Halfway through the preseason, the one major takeaway from this Los Angeles Lakers roster is that the players on it mostly have a very specific set of strengths and weaknesses. There is a good deal of talent, even outside the two stars, but it’s spread across a lot of different players. That means Frank Vogel will have to be very strategic in how he manages his rotations.
In service of that effort to maximize the Lakers’ productivity, here is my second annual list of the five lineups I am most interested in seeing on the floor this year. As opposed to last year, when there were lineup curiosities on the Lakers that proved especially intriguing, this year is all about what combinations put the best product on the court. It’s time to win some games.
1. The Starters
Kentavious Caldwell-Pope, Danny Green, LeBron James, Anthony Davis, and JaVale McGee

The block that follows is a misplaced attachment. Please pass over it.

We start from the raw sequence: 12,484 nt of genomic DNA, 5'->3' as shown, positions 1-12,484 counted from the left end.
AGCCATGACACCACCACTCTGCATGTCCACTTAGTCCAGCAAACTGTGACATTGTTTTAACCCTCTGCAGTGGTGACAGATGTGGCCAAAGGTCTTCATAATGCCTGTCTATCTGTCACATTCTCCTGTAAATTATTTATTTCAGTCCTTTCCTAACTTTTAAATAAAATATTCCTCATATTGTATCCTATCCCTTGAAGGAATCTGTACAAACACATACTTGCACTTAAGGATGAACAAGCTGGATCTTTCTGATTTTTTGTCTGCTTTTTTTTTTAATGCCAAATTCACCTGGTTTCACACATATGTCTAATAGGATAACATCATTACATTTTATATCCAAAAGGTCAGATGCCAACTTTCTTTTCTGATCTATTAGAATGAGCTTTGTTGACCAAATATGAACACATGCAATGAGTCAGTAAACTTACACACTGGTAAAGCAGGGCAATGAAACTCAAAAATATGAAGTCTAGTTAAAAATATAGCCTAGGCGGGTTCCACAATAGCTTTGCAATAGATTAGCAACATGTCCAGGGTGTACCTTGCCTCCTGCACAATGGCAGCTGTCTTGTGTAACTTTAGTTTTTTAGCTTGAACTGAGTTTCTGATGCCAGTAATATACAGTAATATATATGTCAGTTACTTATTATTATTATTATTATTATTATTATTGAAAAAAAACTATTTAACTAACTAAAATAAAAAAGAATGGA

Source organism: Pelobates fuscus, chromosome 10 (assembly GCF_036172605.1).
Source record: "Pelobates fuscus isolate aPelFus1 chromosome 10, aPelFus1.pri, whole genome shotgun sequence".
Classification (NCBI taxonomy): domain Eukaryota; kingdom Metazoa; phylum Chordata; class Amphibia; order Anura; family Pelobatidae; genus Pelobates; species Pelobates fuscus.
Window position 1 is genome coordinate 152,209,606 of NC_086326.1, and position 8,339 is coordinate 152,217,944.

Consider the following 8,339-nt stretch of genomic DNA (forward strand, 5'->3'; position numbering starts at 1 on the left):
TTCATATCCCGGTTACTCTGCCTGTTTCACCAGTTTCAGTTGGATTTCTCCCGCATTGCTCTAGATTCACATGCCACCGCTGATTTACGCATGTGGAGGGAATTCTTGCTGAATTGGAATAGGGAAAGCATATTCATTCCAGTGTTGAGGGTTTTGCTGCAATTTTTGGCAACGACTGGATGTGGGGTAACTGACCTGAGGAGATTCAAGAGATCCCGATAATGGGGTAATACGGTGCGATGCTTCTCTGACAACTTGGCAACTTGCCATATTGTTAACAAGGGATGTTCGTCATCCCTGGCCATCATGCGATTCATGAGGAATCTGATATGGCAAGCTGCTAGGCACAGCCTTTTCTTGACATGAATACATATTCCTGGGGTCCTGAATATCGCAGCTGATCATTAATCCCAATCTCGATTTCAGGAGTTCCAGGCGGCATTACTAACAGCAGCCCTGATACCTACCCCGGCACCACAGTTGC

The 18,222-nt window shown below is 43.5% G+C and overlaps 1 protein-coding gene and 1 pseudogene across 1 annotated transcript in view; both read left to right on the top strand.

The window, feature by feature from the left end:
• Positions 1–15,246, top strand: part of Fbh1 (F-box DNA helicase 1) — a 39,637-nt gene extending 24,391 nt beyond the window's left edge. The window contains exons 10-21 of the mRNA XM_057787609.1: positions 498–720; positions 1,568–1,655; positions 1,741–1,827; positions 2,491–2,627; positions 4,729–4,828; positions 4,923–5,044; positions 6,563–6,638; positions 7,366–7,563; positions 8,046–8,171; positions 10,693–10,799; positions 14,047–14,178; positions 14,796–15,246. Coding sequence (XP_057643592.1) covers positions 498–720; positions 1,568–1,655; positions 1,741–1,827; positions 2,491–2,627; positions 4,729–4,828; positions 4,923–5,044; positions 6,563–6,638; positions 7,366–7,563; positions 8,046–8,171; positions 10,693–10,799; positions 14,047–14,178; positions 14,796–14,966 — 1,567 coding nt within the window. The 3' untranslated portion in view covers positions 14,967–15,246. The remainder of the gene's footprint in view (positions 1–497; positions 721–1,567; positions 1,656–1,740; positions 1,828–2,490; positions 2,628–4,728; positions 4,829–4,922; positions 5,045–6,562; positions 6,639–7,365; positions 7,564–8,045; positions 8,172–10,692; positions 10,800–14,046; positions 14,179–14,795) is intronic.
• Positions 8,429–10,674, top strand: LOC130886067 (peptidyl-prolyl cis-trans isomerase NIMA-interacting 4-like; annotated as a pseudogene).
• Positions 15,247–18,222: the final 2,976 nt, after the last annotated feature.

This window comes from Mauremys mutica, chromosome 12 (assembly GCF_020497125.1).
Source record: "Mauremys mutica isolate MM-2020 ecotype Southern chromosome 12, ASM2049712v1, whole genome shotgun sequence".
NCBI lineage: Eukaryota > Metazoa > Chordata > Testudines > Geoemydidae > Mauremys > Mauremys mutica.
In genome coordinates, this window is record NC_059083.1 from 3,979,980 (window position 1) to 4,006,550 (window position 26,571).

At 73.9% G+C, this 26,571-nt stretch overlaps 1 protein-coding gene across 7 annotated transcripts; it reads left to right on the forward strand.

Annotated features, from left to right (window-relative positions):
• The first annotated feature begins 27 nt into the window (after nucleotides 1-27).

The Lakers have experimented with their starting lineup, primarily in the backcourt, frequently to start the preseason. Within that construct, it has become fairly clear that there are three locks to start for the team: LeBron James, Anthony Davis, and Danny Green. The positional synergy between the three of them is too good to not play them together; James provides the playmaking, Green the spot-up shooting, and Davis everything else. They’re also the best three defenders on the roster. Tweaking the starting lineup throughout the regular season will be fine so long as these three players remain unchanged.
At the center spot, McGee has looked fresh and full of bounce in the first three games. He deserves to start over Dwight Howard, and it certainly seems to mean a great deal to McGee to be valued as a starter. Nevertheless, if Howard earns the matchup on occasional nights, I don’t think anyone would be particularly offended.
Now, we get to the interesting part. Rajon Rondo and Avery Bradley have both started at point guard thus far this preseason, and neither was particularly impressive. As a result, there has been a great deal of hand-wringing over the Lakers’ point guard position (it’s the most frequent topic of discussion on our end as well), and the solution might be to simply eliminate the point guard altogether.